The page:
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Re-evaluating Funds Transfer Pricing best practices: Is it still working effectively?

Beata Lubinska
Faculty, Banking Treasury Risk Management (BTRM)

The introduction of Basel III liquidity metrics Liquidity Coverage Ratio (LCR) and the Net Stable Funding Ratio (NSFR) has introduced more complexity into the Funds Transfer Pricing framework. The methodology on how to embed these costs into it remains an open issue for many banks. There are no regulatory guidelines in this respect nor one universal best practice in the market. Consequently, banks need to do their homework and to revamp their Funds Transfer Pricing methodology accordingly. This challenge creates an opportunity for banks to enhance their Funds Transfer Pricing framework to incorporate regulatory costs as part of an integrated approach and to grow the right balance sheet in an increasingly regulated external environment. 

The overall objectives of such an exercise are to construct a framework that is better defined, simple to understand, makes internal drivers of the bank’s Net Interest Margin (NIM) more transparent and less volatile, and appropriately consider regulatory liquidity costs.

One of the main challenges of the inclusion of LCR and NSFR requirements into the Funds Transfer Pricing framework consists of the fact that banks have stress test metrics and scenarios for liquidity already included in Funds Transfer Pricing. So it’s necessary to align those metrics with LCR in the first place.

There are three main enhancements which need to be made on the existing Funds Transfer Pricing framework to align the model with Basel III:

  1. Introduce precise and integrated regulatory and internal stress views, for example, LCR and short-term liquidity metrics;
  2. Embed the NSFR cost into the Funds Transfer Pricing framework;
  3. Establish an internal price that combines the transference of liquidity and interest rate risk as well as an allocation of cost arising from liquidity regulation.

With these enhancements, the new Funds Transfer Pricing framework will provide transparency on how internal rates are applied and allow banks to see its all-in cost of funding and offer greater visibility over its NIM. One way to achieve this is through the application of liquidity profiling which aims to capture the stress liquidity assumptions and liquidity behavioural assumption for various products and client segments.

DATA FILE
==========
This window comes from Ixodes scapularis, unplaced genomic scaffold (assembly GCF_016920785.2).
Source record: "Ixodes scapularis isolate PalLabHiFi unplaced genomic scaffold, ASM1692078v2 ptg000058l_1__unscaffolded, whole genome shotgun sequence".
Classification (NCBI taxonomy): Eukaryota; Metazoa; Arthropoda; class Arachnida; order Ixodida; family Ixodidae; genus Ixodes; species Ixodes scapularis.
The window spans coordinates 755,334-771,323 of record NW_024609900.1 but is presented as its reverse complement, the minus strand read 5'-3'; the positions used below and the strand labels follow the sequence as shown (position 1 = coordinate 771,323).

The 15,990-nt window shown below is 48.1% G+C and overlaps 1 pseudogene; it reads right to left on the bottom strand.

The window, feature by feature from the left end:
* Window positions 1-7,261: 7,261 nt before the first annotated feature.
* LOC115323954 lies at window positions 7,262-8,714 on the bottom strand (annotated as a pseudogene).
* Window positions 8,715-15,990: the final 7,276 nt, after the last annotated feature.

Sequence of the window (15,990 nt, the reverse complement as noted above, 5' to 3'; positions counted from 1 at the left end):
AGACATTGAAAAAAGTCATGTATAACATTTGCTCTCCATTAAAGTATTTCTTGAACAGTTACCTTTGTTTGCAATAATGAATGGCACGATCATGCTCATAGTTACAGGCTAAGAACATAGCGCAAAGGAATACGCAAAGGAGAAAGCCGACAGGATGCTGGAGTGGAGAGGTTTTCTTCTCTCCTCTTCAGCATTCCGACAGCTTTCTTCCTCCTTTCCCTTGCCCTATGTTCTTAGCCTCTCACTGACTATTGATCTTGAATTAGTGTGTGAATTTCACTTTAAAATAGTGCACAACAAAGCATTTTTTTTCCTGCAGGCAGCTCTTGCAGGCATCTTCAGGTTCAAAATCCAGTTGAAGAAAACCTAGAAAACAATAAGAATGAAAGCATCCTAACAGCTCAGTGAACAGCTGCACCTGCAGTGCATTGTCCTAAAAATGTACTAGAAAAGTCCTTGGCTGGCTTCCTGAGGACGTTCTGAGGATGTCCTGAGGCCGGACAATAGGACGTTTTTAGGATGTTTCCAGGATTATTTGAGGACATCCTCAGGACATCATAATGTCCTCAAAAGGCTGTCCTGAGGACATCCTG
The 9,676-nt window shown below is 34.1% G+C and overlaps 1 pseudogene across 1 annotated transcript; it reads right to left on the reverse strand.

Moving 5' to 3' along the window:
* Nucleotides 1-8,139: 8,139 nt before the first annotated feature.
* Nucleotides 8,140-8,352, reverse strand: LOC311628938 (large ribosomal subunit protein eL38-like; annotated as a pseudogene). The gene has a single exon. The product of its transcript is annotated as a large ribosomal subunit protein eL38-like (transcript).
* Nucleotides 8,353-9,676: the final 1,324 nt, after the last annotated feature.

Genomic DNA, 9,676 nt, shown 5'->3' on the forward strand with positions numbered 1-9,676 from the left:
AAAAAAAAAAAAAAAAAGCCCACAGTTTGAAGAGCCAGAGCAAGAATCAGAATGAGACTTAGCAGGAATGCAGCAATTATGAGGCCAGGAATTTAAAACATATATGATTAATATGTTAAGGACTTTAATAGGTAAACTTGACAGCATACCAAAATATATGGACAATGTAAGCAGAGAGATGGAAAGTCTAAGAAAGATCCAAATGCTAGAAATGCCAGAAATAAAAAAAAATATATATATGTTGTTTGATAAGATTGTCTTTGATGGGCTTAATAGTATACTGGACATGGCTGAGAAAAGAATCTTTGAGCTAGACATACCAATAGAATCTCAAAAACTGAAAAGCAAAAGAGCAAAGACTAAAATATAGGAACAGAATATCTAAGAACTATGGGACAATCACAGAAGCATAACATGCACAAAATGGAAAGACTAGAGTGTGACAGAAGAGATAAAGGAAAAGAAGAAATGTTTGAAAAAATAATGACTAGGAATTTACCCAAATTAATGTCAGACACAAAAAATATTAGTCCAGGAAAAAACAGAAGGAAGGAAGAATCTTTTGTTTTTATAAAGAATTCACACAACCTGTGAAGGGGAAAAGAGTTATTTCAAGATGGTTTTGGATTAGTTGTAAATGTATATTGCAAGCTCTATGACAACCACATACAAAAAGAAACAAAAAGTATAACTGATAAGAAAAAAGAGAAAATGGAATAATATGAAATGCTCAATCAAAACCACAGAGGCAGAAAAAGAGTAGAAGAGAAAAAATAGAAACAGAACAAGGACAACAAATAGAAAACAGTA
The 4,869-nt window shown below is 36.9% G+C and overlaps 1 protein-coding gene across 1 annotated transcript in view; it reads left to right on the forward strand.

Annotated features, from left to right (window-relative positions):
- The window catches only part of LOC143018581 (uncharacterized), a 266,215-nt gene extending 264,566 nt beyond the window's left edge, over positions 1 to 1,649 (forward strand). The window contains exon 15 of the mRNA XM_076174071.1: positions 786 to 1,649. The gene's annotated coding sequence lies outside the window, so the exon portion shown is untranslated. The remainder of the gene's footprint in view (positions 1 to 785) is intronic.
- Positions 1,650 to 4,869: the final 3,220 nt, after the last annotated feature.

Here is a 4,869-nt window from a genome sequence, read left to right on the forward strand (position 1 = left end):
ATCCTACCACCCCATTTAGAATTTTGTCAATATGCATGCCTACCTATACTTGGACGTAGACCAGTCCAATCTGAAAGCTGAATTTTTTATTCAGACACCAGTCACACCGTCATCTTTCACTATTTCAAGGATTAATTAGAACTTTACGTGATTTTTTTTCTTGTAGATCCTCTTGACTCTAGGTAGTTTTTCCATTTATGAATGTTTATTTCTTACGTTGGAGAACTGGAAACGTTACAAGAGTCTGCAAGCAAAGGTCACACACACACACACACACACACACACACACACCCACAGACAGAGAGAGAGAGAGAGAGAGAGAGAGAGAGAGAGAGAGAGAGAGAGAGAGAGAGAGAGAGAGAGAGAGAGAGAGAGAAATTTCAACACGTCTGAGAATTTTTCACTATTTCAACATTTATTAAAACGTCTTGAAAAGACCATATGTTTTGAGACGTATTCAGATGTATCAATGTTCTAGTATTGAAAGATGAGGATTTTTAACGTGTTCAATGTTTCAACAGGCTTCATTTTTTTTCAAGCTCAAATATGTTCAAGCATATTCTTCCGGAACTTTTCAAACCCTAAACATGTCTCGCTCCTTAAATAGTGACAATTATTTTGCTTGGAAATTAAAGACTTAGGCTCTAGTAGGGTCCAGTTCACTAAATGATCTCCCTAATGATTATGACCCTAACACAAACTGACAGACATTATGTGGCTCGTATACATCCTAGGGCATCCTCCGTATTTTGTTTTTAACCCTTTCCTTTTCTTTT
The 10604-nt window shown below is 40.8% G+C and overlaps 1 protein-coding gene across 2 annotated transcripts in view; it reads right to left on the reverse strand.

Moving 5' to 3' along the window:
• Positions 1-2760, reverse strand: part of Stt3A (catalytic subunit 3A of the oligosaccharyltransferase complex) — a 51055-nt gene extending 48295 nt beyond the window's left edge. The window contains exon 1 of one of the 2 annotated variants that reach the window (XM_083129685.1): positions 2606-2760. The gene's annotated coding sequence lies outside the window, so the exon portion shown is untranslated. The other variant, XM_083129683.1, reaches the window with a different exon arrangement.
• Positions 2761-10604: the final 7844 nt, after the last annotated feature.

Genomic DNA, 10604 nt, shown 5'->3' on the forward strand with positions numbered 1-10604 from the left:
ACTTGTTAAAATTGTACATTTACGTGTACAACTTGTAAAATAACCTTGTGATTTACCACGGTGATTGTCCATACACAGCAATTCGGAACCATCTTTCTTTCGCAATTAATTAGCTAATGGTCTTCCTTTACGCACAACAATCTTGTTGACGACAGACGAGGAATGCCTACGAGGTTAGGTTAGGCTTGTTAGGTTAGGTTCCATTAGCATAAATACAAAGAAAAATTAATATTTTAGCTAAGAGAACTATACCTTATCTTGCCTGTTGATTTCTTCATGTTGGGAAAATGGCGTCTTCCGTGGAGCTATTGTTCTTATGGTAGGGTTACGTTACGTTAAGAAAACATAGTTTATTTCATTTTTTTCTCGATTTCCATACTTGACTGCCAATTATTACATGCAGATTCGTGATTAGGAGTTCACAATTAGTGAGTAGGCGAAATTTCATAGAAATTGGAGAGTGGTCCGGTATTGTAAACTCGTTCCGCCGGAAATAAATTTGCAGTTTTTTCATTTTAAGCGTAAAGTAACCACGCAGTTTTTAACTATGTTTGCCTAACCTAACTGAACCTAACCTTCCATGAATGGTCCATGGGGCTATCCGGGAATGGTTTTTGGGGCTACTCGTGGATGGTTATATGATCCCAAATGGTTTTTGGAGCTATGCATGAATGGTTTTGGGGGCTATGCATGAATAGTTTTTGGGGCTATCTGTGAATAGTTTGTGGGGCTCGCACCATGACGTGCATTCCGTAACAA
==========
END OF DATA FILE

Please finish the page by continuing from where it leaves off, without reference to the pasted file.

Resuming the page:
Funds Transfer Pricing profiling is a methodology which attempts to capture the full interest rate risk and liquidity cost/value of the product. The correct transference of interest rate risk and liquidity risk from ALM to business units is especially important for profit allocation within the bank as it directly influences business line activities. If funding costs are underestimated, business lines may offer customers cheaper loans and increase funding volumes in the mistaken belief that they are profitable. If funding costs are overestimated, business lines may mistakenly require higher customer rates to be perceived as profitable.

One example of profiling is to maintain a clear division between the stress test and the stable liquidity balance.

Stress liquidity assumptions will be adopted from either internal stress liquidity risk view or the regulatory view. The internal stress liquidity risk view is based on a bank’s internal stress testing Survival Horizon[1], which models combined (name specific and market-wide) stress scenario for a period of, for example, two months. The regulatory view will be referring to Basel III LCR assumptions or local regulatory requirements for 30 days stress. In this approach, the guiding principle is to use the more binding metric between the internal stress liquidity risk view and regulatory view. It applies at the country, product, client or segment level and depends on the availability of sufficiently granular data.

The interest rate risk view would then overlay any liquidity profiling. This adds to the complexity of the picture, especially once pricing of non-maturing products is taken into account.

The resulting blended rate reflects either assumption from the IRR and liquidity perspective.

It is essential to keep in mind challenges faced by ALM/ treasury in light of the LCR and NSFR requirements as the recognition of these additional costs, resulting from the implementation of the new regulatory expectations, is imperative for the more sophisticated Funds Transfer Pricing framework. For many banks, the question of how to integrate the cost to comply with LCR and NSFR ratios into Funds Transfer Pricing remains an open issue. Funds Transfer Pricing profiling represents one possible solution which can be adopted to solve the problem.

To learn more, feel free to message me to explore more, or have a conversation.

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[1] Survival Horizon is the term to reflect the duration of the stress conditions in liquidity stress testing framework.

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